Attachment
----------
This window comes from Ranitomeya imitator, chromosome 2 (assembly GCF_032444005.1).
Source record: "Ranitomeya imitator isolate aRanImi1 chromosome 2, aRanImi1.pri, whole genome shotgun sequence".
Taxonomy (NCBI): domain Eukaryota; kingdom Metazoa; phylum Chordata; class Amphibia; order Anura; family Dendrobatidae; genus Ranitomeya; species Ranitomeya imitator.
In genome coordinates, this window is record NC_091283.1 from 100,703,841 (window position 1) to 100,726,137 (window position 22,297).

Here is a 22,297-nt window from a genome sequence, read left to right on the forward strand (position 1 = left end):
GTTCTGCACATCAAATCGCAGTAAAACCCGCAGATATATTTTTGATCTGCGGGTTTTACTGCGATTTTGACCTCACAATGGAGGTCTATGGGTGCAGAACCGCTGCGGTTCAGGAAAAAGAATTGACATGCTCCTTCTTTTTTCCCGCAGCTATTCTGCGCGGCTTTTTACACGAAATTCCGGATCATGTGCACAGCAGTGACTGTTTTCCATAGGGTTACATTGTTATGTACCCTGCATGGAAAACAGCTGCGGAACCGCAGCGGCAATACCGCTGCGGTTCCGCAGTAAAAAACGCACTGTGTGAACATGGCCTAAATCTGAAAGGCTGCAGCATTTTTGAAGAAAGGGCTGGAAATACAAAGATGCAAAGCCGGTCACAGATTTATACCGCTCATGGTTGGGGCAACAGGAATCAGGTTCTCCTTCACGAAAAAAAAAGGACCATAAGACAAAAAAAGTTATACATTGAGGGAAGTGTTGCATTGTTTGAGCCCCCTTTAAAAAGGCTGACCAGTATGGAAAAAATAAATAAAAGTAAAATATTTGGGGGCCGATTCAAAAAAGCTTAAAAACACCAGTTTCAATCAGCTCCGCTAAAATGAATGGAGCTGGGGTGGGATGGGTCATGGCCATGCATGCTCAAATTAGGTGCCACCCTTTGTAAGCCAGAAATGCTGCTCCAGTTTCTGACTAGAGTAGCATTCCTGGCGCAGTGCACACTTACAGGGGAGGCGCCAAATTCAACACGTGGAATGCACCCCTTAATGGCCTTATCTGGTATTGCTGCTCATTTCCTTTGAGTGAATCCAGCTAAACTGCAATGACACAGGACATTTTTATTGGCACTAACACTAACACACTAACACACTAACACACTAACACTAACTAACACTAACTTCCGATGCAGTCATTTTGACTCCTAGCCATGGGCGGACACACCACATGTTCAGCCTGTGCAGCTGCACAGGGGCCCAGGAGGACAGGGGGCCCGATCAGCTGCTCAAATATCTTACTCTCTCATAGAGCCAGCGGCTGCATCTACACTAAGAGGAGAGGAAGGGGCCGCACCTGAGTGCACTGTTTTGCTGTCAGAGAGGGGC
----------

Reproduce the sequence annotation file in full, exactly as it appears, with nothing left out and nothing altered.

This window comes from Ranitomeya imitator, chromosome 2 (assembly GCF_032444005.1).
Source record: "Ranitomeya imitator isolate aRanImi1 chromosome 2, aRanImi1.pri, whole genome shotgun sequence".
Taxonomy (NCBI): domain Eukaryota; kingdom Metazoa; phylum Chordata; class Amphibia; order Anura; family Dendrobatidae; genus Ranitomeya; species Ranitomeya imitator.
In genome coordinates, this window is record NC_091283.1 from 100,703,841 (window position 1) to 100,726,137 (window position 22,297).

Here is a 22,297-nt window from a genome sequence, read left to right on the forward strand (position 1 = left end):
GTTCTGCACATCAAATCGCAGTAAAACCCGCAGATATATTTTTGATCTGCGGGTTTTACTGCGATTTTGACCTCACAATGGAGGTCTATGGGTGCAGAACCGCTGCGGTTCAGGAAAAAGAATTGACATGCTCCTTCTTTTTTCCCGCAGCTATTCTGCGCGGCTTTTTACACGAAATTCCGGATCATGTGCACAGCAGTGACTGTTTTCCATAGGGTTACATTGTTATGTACCCTGCATGGAAAACAGCTGCGGAACCGCAGCGGCAATACCGCTGCGGTTCCGCAGTAAAAAACGCACTGTGTGAACATGGCCTAAATCTGAAAGGCTGCAGCATTTTTGAAGAAAGGGCTGGAAATACAAAGATGCAAAGCCGGTCACAGATTTATACCGCTCATGGTTGGGGCAACAGGAATCAGGTTCTCCTTCACGAAAAAAAAAGGACCATAAGACAAAAAAAGTTATACATTGAGGGAAGTGTTGCATTGTTTGAGCCCCCTTTAAAAAGGCTGACCAGTATGGAAAAAATAAATAAAAGTAAAATATTTGGGGGCCGATTCAAAAAAGCTTAAAAACACCAGTTTCAATCAGCTCCGCTAAAATGAATGGAGCTGGGGTGGGATGGGTCATGGCCATGCATGCTCAAATTAGGTGCCACCCTTTGTAAGCCAGAAATGCTGCTCCAGTTTCTGACTAGAGTAGCATTCCTGGCGCAGTGCACACTTACAGGGGAGGCGCCAAATTCAACACGTGGAATGCACCCCTTAATGGCCTTATCTGGTATTGCTGCTCATTTCCTTTGAGTGAATCCAGCTAAACTGCAATGACACAGGACATTTTTATTGGCACTAACACTAACACACTAACACACTAACACACTAACACTAACTAACACTAACTTCCGATGCAGTCATTTTGACTCCTAGCCATGGGCGGACACACCACATGTTCAGCCTGTGCAGCTGCACAGGGGCCCAGGAGGACAGGGGGCCCGATCAGCTGCTCAAATATCTTACTCTCTCATAGAGCCAGCGGCTGCATCTACACTAAGAGGAGAGGAAGGGGCCGCACCTGAGTGCACTGTTTTGCTGTCAGAGAGGGGC